Mr. KIMBALL: But the vegetable oil gives it a really nice texture. No you can actually fold using one of these whisks.

    ROKER: Oh, that's interesting.

    Mr. KIMBALL: Yeah. Instead of using a spatula, if you do it nice and easily.

    ROKER: Mm-hmm. Just take your time.

    Mr. KIMBALL: And it goes into a tube pan for about an hour, 325.

    ROKER: Mm-hmm.

    Mr. KIMBALL: And there you go. Very simple to make, only has about six or seven ingredients.

    ROKER: And then this is...

    Mr. KIMBALL: This is from " To Kill a Mockingbird ." Maudie Atkinson 's house -- remember that book?

    ROKER: Yes!

    Mr. KIMBALL: OK. One of my favorite books. Her house burns down halfway through the book, she's staying with Stephanie Crawford and she makes her a Lane cake, which is a very famous Southern cake, which we brought back, made it a little bit easier. It has two white cake layers.

    ROKER: Mm-hmm.

    Mr. KIMBALL: And the inside has bourbon, pecans -- see, I got your attention.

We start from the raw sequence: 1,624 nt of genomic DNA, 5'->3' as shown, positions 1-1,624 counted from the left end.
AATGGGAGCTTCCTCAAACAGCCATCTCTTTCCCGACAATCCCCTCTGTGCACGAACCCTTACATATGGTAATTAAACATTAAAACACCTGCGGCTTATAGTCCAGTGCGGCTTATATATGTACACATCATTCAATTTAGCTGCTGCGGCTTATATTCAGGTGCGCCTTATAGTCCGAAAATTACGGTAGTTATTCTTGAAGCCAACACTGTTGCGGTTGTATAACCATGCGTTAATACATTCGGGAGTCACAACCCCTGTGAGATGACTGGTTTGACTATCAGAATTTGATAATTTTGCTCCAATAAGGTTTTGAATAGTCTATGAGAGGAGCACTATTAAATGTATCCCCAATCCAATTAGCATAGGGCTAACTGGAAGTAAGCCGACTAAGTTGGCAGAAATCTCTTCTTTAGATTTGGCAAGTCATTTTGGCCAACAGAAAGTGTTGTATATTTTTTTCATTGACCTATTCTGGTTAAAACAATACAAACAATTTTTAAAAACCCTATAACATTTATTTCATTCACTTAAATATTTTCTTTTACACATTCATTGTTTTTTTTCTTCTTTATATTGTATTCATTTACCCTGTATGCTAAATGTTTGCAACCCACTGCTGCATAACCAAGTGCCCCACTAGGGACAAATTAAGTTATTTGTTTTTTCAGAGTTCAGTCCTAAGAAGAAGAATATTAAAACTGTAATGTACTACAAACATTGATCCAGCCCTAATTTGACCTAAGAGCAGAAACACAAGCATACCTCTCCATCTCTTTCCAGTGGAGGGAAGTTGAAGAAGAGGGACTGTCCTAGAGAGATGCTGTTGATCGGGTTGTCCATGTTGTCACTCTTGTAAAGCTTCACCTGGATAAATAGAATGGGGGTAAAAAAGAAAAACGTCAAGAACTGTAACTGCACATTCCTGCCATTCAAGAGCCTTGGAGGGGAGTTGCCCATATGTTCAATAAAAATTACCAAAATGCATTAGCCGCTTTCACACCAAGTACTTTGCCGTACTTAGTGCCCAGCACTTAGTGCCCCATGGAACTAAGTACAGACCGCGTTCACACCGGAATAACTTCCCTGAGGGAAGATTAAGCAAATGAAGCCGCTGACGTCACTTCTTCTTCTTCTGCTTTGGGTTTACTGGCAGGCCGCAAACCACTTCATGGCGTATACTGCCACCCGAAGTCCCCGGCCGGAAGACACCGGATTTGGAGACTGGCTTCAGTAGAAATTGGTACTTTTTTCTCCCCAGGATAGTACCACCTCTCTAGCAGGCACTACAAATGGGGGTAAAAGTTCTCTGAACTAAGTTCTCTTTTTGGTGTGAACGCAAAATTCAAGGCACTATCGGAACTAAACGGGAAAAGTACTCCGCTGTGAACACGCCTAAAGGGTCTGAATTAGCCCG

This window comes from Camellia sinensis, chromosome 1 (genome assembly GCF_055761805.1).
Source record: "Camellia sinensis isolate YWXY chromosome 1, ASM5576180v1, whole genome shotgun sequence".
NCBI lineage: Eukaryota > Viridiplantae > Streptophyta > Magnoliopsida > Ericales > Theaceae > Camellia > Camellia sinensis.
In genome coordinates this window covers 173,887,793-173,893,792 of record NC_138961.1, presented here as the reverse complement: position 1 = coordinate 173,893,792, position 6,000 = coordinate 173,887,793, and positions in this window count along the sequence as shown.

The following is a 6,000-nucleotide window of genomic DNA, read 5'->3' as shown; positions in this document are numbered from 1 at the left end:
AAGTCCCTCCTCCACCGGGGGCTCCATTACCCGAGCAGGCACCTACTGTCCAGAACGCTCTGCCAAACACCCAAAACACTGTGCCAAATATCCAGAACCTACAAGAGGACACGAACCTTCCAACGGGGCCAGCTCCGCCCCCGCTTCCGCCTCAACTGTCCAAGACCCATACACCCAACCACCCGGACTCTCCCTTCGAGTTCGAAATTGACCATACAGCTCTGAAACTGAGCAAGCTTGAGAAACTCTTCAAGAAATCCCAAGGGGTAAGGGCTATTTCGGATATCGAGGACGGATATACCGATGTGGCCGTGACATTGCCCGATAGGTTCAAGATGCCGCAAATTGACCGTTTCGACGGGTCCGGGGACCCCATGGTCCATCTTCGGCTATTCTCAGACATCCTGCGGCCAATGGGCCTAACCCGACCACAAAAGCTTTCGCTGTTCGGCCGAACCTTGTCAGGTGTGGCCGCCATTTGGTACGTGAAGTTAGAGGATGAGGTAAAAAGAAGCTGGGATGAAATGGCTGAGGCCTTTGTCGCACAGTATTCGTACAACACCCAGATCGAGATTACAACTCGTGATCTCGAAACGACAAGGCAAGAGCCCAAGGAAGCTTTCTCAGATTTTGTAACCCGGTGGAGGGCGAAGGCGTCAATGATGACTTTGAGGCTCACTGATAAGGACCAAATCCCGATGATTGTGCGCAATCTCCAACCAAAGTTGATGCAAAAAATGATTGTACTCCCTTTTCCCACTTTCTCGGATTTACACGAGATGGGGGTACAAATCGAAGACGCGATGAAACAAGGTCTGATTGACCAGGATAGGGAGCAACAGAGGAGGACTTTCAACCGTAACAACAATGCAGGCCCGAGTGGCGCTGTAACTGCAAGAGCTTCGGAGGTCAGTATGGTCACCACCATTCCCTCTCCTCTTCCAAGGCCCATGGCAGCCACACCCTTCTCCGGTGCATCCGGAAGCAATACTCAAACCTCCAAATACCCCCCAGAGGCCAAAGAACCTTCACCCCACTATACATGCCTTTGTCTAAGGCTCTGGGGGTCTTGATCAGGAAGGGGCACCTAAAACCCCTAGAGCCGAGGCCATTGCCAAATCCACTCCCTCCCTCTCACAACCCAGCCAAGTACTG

ROKER: What's that...

    Mr. KIMBALL: What's not to like? It's a male brain cake, guys.

    ROKER: The male brain cake.

    Mr. KIMBALL: Yeah, it's the male brain cake. Pecans and raisins and then it has a nice fluffy frosting on the outside, which works great. And by the way, here's a little sort of cake decorating for idiots.

    ROKER: Uh-huh .

    Mr. KIMBALL: Present company excluded, of course.

    ROKER: Yes.

    Mr. KIMBALL: We're going to do a couple of things really fast. So if you want to take a spoon. Here's your spoon.

    ROKER: Right. OK.

    Mr. KIMBALL: You can just do this little thing, a little twist like that. You can do that on the side and the top and that's real easy to do.

    ROKER: All right.

    Mr. KIMBALL: The other thing you can do is if you have one of these cake stands, you can start in the mid -- center. And...

    ROKER: And we want to get back here, Chris , because we only have 30 seconds left.

    Mr. KIMBALL: Did you see that?

    ANN CURRY, co-host: No, you want to get back here because we're back here, baby.

    NATALIE MORALES, anchor: Mm. And we want the cake.

    ROKER: Yeah, yeah, OK. Anyway.

    CURRY: Come on here, Natalie .

    MORALES: This is amazing.

    Mr. KIMBALL: This is black bottom pie.

    ROKER: Mm-hmm.

    MORALES: Wow.

    Mr. KIMBALL: Which has a layer -- it's a cookie crumb crust, has a chocolate custard, has a rum custard, has whipped cream on top. Came from Oklahoma City and Duncan Hines , there was a real Duncan Hines who...